June 17, 2013 at 3:56 pm #17865rgcountsMember
Hi! I have two questions who’s answers are a little blurry to me:
1) Interest rate.. to what? I know all of this stuff about it and how it’s manipulated, but I don’t know what it’s an interest rate to. I assume it’s shorthand of some sort, for example: the Federal Reserve doesn’t actually “print” money, it accredits the Treasury Department, but it’s easier to say it prints money; so I suppose that people leave off what it’s an interest rate to, and everyone just knows what they’re talking about. So if I take a loan from a bank, the interest rate is to the loan. But what is the interest rate that everyone refers to with regards to the federal reserve? Where can I find information on it?
2) Absent the Federal Reserve, how would the interest rate be determined? The free market, yes, but where in the free market would it come from, and how would all of the different sectors of the economy follow the same interest rate?
Thanks for the time!June 17, 2013 at 7:31 pm #17866aybartlettMember
The Fed does print money though.
“But the U.S. government has a technology, called a printing press (or, today, its electronic equivalent), that allows it to produce as many U.S. dollars as it wishes at essentially no cost. By increasing the number of U.S. dollars in circulation, or even by credibly threatening to do so, the U.S. government can also reduce the value of a dollar in terms of goods and services, which is equivalent to raising the prices in dollars of those goods and services. We conclude that, under a paper-money system, a determined government can always generate higher spending and hence positive inflation.”
Courtesy of Bernanke
Just because the newly printed money is parked right back at the Fed in “excess reserves” does not mean that money hasn’t been printed. Just see what happens if/when Bernanke decides to stop paying interest on excess reserves.June 18, 2013 at 10:27 am #17867jmherbenerModerator
When the Fed buys things it either prints currency or writes checks on itself. Commercial banks can use either currency or checking account balances at the Fed as reserves against the deposits their customers have. Banks trade reserves over night. The interest rate on these loans is called the Federal Funds Rate. The Fed targets this rate when conducting monetary policy.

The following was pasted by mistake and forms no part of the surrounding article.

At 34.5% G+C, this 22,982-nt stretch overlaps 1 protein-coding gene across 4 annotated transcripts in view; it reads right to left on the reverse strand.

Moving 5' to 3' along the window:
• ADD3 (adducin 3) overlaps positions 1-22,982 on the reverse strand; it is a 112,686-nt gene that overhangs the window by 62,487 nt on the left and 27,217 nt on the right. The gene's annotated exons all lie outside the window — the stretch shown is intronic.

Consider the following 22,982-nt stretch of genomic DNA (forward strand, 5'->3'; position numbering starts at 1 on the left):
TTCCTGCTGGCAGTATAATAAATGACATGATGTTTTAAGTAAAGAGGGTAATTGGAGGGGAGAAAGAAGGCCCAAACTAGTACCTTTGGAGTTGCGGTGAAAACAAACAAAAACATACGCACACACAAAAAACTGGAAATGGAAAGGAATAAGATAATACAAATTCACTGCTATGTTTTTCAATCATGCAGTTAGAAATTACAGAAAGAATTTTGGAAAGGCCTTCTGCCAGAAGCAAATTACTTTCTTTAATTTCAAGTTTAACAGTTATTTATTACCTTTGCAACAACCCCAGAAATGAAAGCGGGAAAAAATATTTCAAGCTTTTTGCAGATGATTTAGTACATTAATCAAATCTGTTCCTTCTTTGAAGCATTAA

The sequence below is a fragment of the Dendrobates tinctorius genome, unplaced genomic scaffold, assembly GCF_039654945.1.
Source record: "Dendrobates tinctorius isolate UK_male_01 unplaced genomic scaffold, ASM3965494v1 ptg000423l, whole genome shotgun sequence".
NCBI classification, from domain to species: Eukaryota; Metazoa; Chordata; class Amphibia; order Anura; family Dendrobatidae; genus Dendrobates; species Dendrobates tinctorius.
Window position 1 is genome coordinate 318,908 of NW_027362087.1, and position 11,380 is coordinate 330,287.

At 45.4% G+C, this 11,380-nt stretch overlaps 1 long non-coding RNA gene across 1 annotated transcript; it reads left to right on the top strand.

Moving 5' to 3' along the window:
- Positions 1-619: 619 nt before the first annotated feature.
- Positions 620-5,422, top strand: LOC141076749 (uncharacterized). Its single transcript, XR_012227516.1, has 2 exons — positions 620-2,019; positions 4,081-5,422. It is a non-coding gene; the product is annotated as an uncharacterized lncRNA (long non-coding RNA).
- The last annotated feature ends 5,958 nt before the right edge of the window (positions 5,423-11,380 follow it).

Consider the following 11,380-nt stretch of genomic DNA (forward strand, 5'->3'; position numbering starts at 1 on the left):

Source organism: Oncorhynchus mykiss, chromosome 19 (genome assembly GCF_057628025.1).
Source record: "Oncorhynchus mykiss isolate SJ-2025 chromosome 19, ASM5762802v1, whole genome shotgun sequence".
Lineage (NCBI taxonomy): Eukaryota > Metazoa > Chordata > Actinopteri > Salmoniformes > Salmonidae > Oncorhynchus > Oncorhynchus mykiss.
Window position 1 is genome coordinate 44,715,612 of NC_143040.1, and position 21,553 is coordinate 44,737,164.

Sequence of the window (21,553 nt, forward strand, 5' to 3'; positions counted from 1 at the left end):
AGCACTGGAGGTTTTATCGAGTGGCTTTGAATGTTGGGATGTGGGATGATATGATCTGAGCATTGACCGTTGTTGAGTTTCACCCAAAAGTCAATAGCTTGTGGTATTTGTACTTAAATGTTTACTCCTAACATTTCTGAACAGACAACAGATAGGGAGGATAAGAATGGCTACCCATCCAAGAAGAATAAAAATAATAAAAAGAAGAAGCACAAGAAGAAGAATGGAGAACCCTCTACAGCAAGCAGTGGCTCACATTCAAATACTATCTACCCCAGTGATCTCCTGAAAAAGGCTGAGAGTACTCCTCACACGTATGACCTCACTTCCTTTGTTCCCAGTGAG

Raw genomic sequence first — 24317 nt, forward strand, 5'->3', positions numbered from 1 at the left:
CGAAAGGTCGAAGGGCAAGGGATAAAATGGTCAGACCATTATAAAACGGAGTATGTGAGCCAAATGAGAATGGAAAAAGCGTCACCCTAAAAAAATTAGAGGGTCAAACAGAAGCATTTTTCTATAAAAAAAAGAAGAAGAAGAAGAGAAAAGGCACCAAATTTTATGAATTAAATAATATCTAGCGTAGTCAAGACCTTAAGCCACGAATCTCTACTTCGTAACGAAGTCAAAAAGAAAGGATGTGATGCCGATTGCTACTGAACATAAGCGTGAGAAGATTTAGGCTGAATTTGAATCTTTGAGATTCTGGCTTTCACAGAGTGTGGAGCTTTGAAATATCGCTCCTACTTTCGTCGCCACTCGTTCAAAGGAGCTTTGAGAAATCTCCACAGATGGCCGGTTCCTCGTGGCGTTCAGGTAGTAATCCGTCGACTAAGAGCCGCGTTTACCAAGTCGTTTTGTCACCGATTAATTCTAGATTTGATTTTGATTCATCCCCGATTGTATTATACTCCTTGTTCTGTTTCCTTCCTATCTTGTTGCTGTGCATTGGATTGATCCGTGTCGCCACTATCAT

Here is information on the Federal Funds Rate:
On the free market, the fundamental interest rate is determined by people’s time preference, i.e., their preference for sooner satisfaction instead of the same satisfaction later. Because of this preference, present money commands a premium over future money. People with less intense T.P. will lend to people with more intense T.P. and the fundamental rate of interest will be at the level that clears the market. In addition to the fundamental rate, the interest rate on each type of loan will have components to account for maturity, uncertainty, and changes in the purchasing power of money. For example: the 3-month, treasury bill rate will be lower than the 30-year, BBB rated corporate bond rate.
Here is some data on market interest rates:June 18, 2013 at 2:29 pm #17868rgcountsMember
Can you expand on this sentence?: ” Commercial banks can use either currency or checking account balances at the Fed as reserves against the deposits their customers have.”
You also said this: “and the fundamental rate of interest will be at the level that clears the market.” How does it clear the market?June 18, 2013 at 3:44 pm #17869jmherbenerModerator
The Fed regulates commercial banks. One of its regulations concerns reserves banks hold against their deposits. The Fed requires a bank to hold roughly 10 percent of the total that all of the bank’s customers have in their checking accounts at the bank. The Fed also dictates that banks can hold as reserves either Federal Reserve Notes (or currency) or checking account balances at the Fed.
Markets clear at the price at which the quantity of the good that buyers want to buy is the same as the quantity of the good that sellers want to sell. At higher prices there would be excess supply and at lower prices there would be excess demand. So each type of loan has an interest rate that clears the market, at which the quantity of credit borrowers want to borrow is the same as the quantity of credit lenders want to lend.
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